Bill Cansler: A man of many talents
By Dale Basinger
For the Salisbury Post
Did your physical education teacher make the vaulting apparatus for the gymnastics program? Did your P.E. teacher make the hurdles for the track program? Did your P.E. teacher direct a new football field to be made with a dirt track made to surround it?
If so, you must have had Bill Cansler as your teacher.
William Bryan Cansler Jr. was born in Troutman on Aug. 11, 1933. His parents were William Bryan Sr. and Faye Cansler. Always known as Bill and later Coach Cansler, he attended Troutman School, grades 1-12.
After graduating from Troutman in 1951, Cansler attended Appalachian State Teachers College and graduated in 1955. He played baseball at Appalachian and majored in physical education and social studies.
His first teaching and coaching job after college was at at Woodleaf High School. He was there from 1955-1959 when West Rowan opened. While at Woodleaf he taught all the social studies courses along with physical education. He coached boys and girls basketball, as well as baseball.
In 1959, Cansler took the job of coaching and teaching at Oakwood Jr. High in Statesville. At this time he helped coach football and track while serving as head boys basketball coach.
In the fall of 1966, Knox Jr. High started an athletic program featuring football, boys basketball and boys track. This was the year that ninth graders were held back at Knox instead of going to the high school, a system which would last until 1983 when Knox would revert back to a true middle school model.
Cansler was named athletic director, boys basketball coach and assistant football coach, while teaching all the boys P.E. classes.
Melvin Harris came over from Oakwood to be the head football and later wrestling coach.Dale Basinger was named head track and field coach while assisting with football and basketball as a first year teacher and coach. In a few years, girls basketball, baseball, softball, girls track, volleyball, girls and boys tennis, and golf were added to the program. Many of the girls teams were coached by their P.E. teacher, Jane Smith-Steinberg.
In the summer of 1966, Cansler met with Jack Knox, the superintendent of Salisbury City Schools. He told Knox what equipment he needed to begin an athletic program and that he could build much of the equipment himself. Suffice it to say that if your school is named for the superintendent, you can ask for most anything for the athletic program and it would be granted. That was the case with Bill and Jack as they developed a close relationship.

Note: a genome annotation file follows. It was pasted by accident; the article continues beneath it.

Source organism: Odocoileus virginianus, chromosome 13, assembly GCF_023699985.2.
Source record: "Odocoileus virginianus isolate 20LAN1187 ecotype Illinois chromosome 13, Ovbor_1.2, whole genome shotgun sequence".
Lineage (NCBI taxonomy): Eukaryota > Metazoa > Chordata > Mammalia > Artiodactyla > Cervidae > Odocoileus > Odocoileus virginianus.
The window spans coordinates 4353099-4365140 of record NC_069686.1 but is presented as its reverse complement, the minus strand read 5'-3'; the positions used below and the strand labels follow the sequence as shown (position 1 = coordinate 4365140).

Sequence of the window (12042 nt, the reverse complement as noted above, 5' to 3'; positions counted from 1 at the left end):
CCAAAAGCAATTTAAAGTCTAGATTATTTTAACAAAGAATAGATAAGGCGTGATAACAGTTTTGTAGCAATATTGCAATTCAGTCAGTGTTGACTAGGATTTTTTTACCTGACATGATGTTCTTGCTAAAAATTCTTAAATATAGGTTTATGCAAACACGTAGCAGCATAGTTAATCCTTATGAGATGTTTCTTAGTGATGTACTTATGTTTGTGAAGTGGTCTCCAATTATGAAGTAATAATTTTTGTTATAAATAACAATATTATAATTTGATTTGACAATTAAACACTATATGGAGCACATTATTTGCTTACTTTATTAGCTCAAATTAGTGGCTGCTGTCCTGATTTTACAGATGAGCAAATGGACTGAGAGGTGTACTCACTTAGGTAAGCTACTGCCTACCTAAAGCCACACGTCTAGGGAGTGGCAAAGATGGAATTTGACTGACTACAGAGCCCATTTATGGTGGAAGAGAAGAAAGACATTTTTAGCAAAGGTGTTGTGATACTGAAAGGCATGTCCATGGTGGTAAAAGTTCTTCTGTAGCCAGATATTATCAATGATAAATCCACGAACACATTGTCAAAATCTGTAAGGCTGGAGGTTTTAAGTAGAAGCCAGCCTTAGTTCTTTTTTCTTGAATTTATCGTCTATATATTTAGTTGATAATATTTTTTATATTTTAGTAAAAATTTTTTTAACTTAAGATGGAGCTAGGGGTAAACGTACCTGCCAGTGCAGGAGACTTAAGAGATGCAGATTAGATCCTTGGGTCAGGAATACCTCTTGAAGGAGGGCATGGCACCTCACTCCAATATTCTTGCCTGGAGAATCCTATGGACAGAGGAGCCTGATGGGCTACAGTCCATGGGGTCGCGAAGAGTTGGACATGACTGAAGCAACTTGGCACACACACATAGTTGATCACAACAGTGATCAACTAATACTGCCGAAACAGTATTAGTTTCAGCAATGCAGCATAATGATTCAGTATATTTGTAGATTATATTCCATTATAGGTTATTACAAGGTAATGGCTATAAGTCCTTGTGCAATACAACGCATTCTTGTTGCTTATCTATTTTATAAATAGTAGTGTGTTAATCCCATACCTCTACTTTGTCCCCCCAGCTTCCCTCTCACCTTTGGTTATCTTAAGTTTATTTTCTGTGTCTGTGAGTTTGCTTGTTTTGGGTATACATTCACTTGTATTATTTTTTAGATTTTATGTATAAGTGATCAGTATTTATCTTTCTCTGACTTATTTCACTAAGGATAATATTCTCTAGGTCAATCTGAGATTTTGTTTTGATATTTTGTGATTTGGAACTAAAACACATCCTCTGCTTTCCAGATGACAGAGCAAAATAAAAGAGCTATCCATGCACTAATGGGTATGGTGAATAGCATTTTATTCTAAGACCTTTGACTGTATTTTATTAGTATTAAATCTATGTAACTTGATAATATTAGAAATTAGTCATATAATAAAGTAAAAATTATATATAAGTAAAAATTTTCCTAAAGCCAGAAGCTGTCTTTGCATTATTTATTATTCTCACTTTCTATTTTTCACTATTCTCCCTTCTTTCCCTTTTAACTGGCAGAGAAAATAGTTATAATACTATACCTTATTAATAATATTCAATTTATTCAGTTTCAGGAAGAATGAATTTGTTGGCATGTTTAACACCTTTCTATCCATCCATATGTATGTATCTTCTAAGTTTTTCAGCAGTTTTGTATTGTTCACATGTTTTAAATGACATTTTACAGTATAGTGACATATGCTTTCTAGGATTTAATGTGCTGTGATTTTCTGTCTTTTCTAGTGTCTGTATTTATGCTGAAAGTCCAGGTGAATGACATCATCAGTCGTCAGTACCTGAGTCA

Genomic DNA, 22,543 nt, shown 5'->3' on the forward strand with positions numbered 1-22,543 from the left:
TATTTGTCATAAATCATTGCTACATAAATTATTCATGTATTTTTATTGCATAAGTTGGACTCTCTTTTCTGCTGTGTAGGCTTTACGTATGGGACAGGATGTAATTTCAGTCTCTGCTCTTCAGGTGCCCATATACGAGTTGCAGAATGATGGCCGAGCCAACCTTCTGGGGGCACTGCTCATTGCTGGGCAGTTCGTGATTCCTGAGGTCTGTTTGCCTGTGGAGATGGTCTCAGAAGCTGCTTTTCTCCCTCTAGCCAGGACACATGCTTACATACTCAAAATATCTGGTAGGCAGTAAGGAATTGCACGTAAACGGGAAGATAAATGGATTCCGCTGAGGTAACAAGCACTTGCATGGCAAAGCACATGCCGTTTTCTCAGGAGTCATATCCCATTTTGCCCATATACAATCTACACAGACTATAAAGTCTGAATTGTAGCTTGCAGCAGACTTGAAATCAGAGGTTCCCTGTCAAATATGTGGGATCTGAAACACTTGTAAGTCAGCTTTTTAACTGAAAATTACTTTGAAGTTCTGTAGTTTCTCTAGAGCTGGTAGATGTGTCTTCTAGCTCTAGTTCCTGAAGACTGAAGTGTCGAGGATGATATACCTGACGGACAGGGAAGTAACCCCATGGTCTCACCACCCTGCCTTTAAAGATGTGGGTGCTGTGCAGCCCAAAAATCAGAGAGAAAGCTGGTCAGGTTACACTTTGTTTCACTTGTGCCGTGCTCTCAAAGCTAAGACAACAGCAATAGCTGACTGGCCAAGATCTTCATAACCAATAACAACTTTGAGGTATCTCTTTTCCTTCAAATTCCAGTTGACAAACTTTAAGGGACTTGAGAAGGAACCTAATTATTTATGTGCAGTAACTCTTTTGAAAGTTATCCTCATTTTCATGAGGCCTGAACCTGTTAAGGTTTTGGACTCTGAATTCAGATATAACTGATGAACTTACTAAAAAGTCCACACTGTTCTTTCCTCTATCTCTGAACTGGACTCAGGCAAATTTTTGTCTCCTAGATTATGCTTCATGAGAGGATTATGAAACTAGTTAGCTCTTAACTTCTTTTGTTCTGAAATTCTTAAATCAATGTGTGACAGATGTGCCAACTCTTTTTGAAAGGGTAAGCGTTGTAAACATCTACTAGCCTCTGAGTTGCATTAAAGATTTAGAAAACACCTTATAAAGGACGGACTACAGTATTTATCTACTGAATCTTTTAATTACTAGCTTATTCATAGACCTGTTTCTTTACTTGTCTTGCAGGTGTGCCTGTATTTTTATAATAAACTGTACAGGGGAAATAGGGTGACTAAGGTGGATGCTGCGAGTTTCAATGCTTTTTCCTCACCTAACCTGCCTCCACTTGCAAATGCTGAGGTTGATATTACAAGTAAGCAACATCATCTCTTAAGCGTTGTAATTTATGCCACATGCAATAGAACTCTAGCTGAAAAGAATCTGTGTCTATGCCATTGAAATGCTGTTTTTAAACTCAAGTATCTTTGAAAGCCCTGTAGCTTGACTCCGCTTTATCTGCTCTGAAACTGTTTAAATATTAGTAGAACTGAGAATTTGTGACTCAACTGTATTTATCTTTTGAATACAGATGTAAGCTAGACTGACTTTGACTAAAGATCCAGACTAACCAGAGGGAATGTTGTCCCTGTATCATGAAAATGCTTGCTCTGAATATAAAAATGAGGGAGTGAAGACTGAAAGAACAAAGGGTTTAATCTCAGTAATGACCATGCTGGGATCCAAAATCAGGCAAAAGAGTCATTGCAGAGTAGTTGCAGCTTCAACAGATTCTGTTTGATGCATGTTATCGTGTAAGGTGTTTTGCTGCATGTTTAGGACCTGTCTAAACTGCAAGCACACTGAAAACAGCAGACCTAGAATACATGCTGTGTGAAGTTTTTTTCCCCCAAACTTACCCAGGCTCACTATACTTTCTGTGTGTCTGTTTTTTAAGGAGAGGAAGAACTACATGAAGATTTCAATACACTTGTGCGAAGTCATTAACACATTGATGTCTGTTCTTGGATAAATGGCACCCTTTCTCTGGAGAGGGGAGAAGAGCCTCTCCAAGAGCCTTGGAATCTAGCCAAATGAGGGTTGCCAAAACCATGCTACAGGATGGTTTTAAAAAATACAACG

The current football field at Knox was very much slanted toward the gym which made you feel like you were either running uphill or downhill. Under Cansler’s direction, motor graders were used to level the field and a dirt track was also constructed around the field. Also under his direction, the various places for the field events were laid off on the football field. For more than 10 years, Cansler had to maintain the track himself by constantly scraping it using his own El Camino and sled. Many a Knox athlete got dust all over himself when asked to ride on the sled. In the mid-1970s, Cansler, along with John Patterson Sr., initiated a drive to build a new all-weather track. Along with much community support, this new state-of-the-art track was completed in 1977 and was one of the best tracks in the state at that time.
The athletic program at Knox from 1966 to 1986 was very successful in all sports. Many of the championship teams at Salisbury High School came as a result of the programs at Knox, which the high school coaches recognized time and again. When the ninth grade moved to the high school in 1983, Cansler stayed on at Knox until his retirement in 1986.
Cansler coached boys basketball for 21 years at Knox. While records might not be available to document wins and losses, his win percentage would probably be in the 70% range. Some of the players he coached who went on to play in college were Woodrow Boler, Maurice McDaniel, Melvin Reid, Bryan Withers, and Fred Campbell. (Apologies to others whom may have been omitted.)
In his position as AD, Cansler also served as president of the Triad Junior High Conference for many years. In his position as P.E. teacher, he was so respected that often he had as many as four student teachers a year from colleges such as Appalachian State, Catawba and Livingstone.
Cansler and his first wife, Nancy, had two children, Mike, who lives in California, and Myra, who lives in Salisbury. He also has four grandchildren. After Nancy’s death, Cansler married Gale and they live a comfortable life on Ridge Road in Salisbury.
Come August, William Bryan Cansler Jr. will be 87 years old, with several replacement body parts.
He would be the first to tell you that coaching and teaching P.E. for more than 30 years took its toll on his body.
Knox has had successful athletic teams since 1986 and will continue to have them, but Coach Cansler was the “face” of sports activities for the first 21 years at Knox.
Just ask some of the athletes he nicknamed such as “Airball” (Bobby Miller), “Spokes” (Roger Jackson), or “Ulcers” (John Hudson) how this man helped shape them into the men they are today. Many others would no doubt say the same.
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